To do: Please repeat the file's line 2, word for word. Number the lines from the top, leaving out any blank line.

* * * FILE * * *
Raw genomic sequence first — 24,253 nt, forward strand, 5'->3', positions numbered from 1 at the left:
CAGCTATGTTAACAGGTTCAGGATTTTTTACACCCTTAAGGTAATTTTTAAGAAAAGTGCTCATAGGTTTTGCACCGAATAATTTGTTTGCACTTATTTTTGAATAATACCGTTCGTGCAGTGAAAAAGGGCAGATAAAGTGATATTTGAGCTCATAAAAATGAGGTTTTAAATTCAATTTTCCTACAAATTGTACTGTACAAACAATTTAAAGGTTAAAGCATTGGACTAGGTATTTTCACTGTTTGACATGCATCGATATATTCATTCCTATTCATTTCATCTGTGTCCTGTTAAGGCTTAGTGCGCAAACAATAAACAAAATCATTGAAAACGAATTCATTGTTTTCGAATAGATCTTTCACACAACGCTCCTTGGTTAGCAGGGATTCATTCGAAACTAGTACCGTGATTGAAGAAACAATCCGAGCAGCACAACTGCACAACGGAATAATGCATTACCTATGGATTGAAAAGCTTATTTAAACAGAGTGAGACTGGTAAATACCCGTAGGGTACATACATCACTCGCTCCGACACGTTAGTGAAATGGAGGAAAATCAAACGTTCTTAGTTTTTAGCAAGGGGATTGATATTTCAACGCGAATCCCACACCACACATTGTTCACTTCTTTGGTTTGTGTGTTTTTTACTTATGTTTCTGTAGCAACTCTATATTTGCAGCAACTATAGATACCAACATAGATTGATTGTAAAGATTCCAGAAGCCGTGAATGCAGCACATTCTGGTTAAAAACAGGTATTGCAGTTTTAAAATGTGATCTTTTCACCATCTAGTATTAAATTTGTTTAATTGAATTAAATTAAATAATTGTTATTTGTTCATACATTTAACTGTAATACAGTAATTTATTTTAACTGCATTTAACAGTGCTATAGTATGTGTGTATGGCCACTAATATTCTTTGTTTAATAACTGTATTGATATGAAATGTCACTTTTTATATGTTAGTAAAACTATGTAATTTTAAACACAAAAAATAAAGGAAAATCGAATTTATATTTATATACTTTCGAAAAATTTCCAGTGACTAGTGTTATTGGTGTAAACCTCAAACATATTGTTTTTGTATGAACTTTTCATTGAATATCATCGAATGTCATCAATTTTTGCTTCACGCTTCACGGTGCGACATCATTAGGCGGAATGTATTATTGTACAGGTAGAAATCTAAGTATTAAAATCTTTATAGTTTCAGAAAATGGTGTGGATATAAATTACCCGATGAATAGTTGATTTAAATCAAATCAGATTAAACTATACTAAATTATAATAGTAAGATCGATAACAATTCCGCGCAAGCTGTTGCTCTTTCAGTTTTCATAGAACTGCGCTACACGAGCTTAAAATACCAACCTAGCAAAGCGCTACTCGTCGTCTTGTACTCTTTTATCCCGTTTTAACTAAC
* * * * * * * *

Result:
CAGCTATGTTAACAGGTTCAGGATTTTTTACACCCTTAAGGTAATTTTTAAGAAAAGTGCTCATAGGTTTTGCACCGAATAATTTGTTTGCACTTATTTTTGAATAATACCGTTCGTGCAGTGAAAAAGGGCAGATAAAGTGATATTTGAGCTCATAAAAATGAGGTTTTAAATTCAATTTTCCTACAAATTGTACTGTACAAACAATTTAAAGGTTAAAGCATTGGACTAGGTATTTTCACTGTTTGACATGCATCGATATATTCATTCCTATTCATTTCATCTGTGTCCTGTTAAGGCTTAGTGCGCAAACAATAAACAAAATCATTGAAAACGAATTCATTGTTTTCGAATAGATCTTTCACACAACGCTCCTTGGTTAGCAGGGATTCATTCGAAACTAGTACCGTGATTGAAGAAACAATCCGAGCAGCACAACTGCACAACGGAATAATGCATTACCTATGGATTGAAAAGCTTATTTAAACAGAGTGAGACTGGTAAATACCCGTAGGGTACATACATCACTCGCTCCGACACGTTAGTGAAATGGAGGAAAATCAAACGTTCTTAGTTTTTAGCAAGGGGATTGATATTTCAACGCGAATCCCACACCACACATTGTTCACTTCTTTGGTTTGTGTGTTTTTTACTTATGTTTCTGTAGCAACTCTATATTTGCAGCAACTATAGATACCAACATAGATTGATTGTAAAGATTCCAGAAGCCGTGAATGCAGCACATTCTGGTTAAAAACAGGTATTGCAGTTTTAAAATGTGATCTTTTCACCATCTAGTATTAAATTTGTTTAATTGAATTAAATTAAATAATTGTTATTTGTTCATACATTTAACTGTAATACAGTAATTTATTTTAACTGCATTTAACAGTGCTATAGTATGTGTGTATGGCCACTAATATTCTTTGTTTAATAACTGTATTGATATGAAATGTCACTTTTTATATGTTAGTAAAACTATGTAATTTTAAACACAAAAAATAAAGGAAAATCGAATTTATATTTATATACTTTCGAAAAATTTCCAGTGACTAGTGTTATTGGTGTAAACCTCAAACATATTGTTTTTGTATGAACTTTTCATTGAATATCATCGAATGTCATCAATTTTTGCTTCACGCTTCACGGTGCGACATCATTAGGCGGAATGTATTATTGTACAGGTAGAAATCTAAGTATTAAAATCTTTATAGTTTCAGAAAATGGTGTGGATATAAATTACCCGATGAATAGTTGATTTAAATCAAATCAGATTAAACTATACTAAATTATAATAGTAAGATCGATAACAATTCCGCGCAAGCTGTTGCTCTTTCAGTTTTCATAGAACTGCGCTACACGAGCTTAAAATACCAACCTAGCAAAGCGCTACTCGTCGTCTTGTACTCTTTTATCCCGTTTTAACTAAC